MDIS graduates weaves powerful social messages into fashion design piecesMDIS in the News
From inclusivity to sustainability, Management Development Institute of Singapore (MDIS) Graduate Fashion Show 2019 featured design collections informed by powerful social messages.
Themed ‘Singularity’, the show is a culmination of the best works created by 10 young designers as part of their graduation showcase on Friday, May 3, 2019.
The designers drew inspirations from iconic landmarks such as the Red Fort in India, Dominion Building in Moscow. They also incorporated important social messages in their work, including women empowerment, modesty in fashion and environmental awareness.
One of the designers is Meghna Sharma, an Indian raised in Indonesia. She revisited her homeland in search of her roots and inspiration for her collection. In her journey, she was motivated to create modest wear that empowers women in a bid to bring awareness to gender equality and violence against women.
‘Shakti’, a representation of divine feminine energy in Hinduism, formed the conceptual basis of Meghna's collection. “My collection draws inspiration from women who have lived valiantly in a society where they are harshly critiqued. The design emphasises on creating a feminine yet powerful silhouette that celebrates the liberation of women,” she said.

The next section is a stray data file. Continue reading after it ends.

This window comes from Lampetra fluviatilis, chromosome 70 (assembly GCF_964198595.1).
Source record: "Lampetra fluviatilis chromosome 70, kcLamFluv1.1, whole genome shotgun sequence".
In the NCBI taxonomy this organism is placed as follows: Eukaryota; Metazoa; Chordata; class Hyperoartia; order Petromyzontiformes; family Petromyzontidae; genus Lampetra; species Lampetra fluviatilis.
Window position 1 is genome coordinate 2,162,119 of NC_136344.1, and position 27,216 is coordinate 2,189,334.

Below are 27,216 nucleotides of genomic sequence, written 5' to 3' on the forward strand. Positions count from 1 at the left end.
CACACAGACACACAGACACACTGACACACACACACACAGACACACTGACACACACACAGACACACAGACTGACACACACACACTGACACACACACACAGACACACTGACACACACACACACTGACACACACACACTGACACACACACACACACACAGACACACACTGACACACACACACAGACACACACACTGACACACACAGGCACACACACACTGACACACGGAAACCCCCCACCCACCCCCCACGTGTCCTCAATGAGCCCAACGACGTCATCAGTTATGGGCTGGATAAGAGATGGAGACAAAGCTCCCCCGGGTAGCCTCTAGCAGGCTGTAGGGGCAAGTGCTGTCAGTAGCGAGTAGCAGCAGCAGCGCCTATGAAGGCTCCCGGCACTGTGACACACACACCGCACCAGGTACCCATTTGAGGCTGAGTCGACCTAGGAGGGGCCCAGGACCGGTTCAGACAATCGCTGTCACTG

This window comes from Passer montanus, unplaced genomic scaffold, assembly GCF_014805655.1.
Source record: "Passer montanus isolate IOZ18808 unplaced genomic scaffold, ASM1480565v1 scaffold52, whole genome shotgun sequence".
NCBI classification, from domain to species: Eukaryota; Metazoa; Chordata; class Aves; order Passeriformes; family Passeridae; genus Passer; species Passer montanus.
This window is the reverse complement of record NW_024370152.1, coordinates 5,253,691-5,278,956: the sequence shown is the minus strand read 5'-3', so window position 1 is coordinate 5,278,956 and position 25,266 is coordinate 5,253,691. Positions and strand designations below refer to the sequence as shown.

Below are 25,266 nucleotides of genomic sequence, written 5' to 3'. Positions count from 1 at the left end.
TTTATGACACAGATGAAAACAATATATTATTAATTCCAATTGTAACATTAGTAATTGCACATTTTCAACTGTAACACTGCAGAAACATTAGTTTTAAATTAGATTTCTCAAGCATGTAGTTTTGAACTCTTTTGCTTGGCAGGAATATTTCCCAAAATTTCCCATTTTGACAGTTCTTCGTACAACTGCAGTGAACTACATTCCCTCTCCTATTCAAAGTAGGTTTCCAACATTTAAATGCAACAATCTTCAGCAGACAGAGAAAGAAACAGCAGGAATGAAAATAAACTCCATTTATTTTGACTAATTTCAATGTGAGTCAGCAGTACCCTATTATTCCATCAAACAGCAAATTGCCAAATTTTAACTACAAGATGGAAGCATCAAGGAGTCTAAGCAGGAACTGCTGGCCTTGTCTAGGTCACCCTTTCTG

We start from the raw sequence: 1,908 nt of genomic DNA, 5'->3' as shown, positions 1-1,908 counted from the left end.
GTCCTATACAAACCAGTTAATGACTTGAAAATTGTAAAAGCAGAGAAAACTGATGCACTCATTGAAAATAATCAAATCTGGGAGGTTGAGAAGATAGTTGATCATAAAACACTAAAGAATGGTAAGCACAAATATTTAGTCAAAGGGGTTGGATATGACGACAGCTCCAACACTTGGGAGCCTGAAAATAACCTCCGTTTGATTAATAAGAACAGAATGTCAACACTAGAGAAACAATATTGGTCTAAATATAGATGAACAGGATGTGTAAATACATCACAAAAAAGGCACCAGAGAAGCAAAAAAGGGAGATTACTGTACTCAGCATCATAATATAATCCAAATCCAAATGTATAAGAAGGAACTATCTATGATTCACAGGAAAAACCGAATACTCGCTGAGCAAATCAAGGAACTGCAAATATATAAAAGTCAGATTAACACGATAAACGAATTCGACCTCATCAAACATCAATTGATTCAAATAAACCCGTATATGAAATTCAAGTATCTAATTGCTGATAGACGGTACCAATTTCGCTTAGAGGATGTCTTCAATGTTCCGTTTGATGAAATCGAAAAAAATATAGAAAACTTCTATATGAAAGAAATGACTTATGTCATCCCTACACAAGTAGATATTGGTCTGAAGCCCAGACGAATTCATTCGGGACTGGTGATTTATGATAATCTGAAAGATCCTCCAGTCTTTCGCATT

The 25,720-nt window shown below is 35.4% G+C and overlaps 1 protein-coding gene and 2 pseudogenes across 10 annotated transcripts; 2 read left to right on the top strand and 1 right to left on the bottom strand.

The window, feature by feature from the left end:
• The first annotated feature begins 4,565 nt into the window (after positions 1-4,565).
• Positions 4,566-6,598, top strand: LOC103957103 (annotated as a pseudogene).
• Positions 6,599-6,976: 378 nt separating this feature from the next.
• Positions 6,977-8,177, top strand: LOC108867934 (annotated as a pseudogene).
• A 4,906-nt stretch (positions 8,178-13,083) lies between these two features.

The winner of the Best Academic Award, Miss Nur Ili Binte Norazip, presented ‘Fractals’, a collection inspired by the Shah Mosque in Iran. She hopes to open up more meaningful conversations about the concept of modesty and the lacking representation of Muslim women in fast fashion through her works. She explained, “I aim to challenge stereotypes and show possibilities in modest fashion. I hope this collection can contribute to getting more people to think about greater inclusivity and diversity in fashion.”
Miss Ng Pei Shi Amanda took home the Best Collection Award for demonstrating excellence in originality, workmanship and techniques used with ‘Genesis’. Inspired by the most primitive art form of cave paintings of Chauvet in southern France, the collection is a contemporary interpretation of the hand painted prints and shadowing in Palaeolithic cave art.
Amanda incorporated the concept of sustainable fashion through the intentional layering of scrap fabrics and yarn in her design to mirror the life of prehistoric humans who used basic materials they saw or possessed. “The purpose of my design is two-fold: raising awareness for sustainable fashion by giving scrap materials a new lease of life and discovering the depth of historical art,” said Amanda.
Concluding the Graduate Fashion Show as a representative of the judging panel, Mr Fabio Panzeri, Creative Director of Braun Buffel, said, “We saw really interesting themes and messages in these 10 collections. The young designers stayed true to their passion, and their creative directions did not blindly follow market trends and demands. Such bravery is important as they continue in their journey to be professional fashion designers.”